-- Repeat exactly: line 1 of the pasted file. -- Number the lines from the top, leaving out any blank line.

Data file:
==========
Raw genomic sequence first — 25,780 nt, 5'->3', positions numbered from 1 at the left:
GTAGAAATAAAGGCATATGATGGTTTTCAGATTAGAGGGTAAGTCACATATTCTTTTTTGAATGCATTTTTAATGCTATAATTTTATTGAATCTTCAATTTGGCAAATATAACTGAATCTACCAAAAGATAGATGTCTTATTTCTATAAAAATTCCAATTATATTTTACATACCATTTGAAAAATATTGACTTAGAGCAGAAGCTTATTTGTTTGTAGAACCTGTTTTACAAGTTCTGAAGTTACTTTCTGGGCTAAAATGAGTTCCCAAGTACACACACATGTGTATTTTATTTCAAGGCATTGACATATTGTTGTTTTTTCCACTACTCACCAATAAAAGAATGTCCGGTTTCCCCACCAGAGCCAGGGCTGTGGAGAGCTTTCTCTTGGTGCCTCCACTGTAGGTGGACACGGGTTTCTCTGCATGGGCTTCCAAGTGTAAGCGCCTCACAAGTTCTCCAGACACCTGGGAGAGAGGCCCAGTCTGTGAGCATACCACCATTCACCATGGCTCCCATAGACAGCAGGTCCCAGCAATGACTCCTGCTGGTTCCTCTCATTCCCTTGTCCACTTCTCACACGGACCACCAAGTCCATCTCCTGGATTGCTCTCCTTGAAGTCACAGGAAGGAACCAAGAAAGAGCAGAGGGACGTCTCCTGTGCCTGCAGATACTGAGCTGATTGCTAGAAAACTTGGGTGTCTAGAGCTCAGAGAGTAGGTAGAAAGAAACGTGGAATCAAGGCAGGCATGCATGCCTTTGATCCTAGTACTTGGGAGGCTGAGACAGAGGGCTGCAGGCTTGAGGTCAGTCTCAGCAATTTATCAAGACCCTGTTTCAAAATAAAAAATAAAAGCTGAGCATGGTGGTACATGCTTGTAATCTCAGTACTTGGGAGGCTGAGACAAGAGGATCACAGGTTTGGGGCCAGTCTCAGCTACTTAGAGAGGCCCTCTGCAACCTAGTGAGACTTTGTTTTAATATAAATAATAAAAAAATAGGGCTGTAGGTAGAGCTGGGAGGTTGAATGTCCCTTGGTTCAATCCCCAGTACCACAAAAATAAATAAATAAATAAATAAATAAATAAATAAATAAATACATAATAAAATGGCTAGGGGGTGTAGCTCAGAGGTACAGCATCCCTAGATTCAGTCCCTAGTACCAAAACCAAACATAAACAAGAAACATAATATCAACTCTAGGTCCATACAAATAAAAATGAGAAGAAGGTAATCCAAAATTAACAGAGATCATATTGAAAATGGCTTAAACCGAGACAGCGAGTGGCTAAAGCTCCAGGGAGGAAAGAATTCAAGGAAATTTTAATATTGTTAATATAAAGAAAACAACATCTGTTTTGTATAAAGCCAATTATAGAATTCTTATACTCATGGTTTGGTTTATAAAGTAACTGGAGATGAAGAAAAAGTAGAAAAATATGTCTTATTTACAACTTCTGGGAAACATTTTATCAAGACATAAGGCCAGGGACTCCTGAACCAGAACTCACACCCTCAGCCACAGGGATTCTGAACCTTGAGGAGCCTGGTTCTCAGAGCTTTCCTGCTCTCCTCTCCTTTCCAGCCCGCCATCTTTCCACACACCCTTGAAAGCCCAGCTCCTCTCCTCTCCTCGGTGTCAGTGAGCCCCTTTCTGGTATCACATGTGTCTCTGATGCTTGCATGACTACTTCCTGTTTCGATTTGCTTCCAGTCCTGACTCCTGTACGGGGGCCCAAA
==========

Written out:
Raw genomic sequence first — 25,780 nt, 5'->3', positions numbered from 1 at the left: